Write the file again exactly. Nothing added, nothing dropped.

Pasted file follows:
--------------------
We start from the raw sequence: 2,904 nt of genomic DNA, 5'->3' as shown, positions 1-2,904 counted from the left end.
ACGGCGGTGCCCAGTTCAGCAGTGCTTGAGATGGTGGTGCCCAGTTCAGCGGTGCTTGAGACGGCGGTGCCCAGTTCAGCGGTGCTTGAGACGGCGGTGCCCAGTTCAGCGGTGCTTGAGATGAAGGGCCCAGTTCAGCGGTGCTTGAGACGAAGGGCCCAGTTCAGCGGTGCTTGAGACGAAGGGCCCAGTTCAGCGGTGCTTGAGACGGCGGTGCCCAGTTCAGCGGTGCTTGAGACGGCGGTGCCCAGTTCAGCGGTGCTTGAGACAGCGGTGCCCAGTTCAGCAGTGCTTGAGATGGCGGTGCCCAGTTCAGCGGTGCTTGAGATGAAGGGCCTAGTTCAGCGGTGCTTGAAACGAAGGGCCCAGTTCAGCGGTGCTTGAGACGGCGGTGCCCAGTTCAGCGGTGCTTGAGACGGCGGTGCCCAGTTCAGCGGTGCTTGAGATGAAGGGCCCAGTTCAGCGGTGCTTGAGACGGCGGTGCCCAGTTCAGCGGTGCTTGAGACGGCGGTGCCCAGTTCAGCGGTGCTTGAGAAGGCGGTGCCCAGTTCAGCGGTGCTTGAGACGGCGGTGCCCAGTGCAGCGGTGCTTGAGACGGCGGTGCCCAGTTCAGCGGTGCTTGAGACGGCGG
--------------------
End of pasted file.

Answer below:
We start from the raw sequence: 2,904 nt of genomic DNA, 5'->3' as shown, positions 1-2,904 counted from the left end.
ACGGCGGTGCCCAGTTCAGCAGTGCTTGAGATGGTGGTGCCCAGTTCAGCGGTGCTTGAGACGGCGGTGCCCAGTTCAGCGGTGCTTGAGACGGCGGTGCCCAGTTCAGCGGTGCTTGAGATGAAGGGCCCAGTTCAGCGGTGCTTGAGACGAAGGGCCCAGTTCAGCGGTGCTTGAGACGAAGGGCCCAGTTCAGCGGTGCTTGAGACGGCGGTGCCCAGTTCAGCGGTGCTTGAGACGGCGGTGCCCAGTTCAGCGGTGCTTGAGACAGCGGTGCCCAGTTCAGCAGTGCTTGAGATGGCGGTGCCCAGTTCAGCGGTGCTTGAGATGAAGGGCCTAGTTCAGCGGTGCTTGAAACGAAGGGCCCAGTTCAGCGGTGCTTGAGACGGCGGTGCCCAGTTCAGCGGTGCTTGAGACGGCGGTGCCCAGTTCAGCGGTGCTTGAGATGAAGGGCCCAGTTCAGCGGTGCTTGAGACGGCGGTGCCCAGTTCAGCGGTGCTTGAGACGGCGGTGCCCAGTTCAGCGGTGCTTGAGAAGGCGGTGCCCAGTTCAGCGGTGCTTGAGACGGCGGTGCCCAGTGCAGCGGTGCTTGAGACGGCGGTGCCCAGTTCAGCGGTGCTTGAGACGGCGG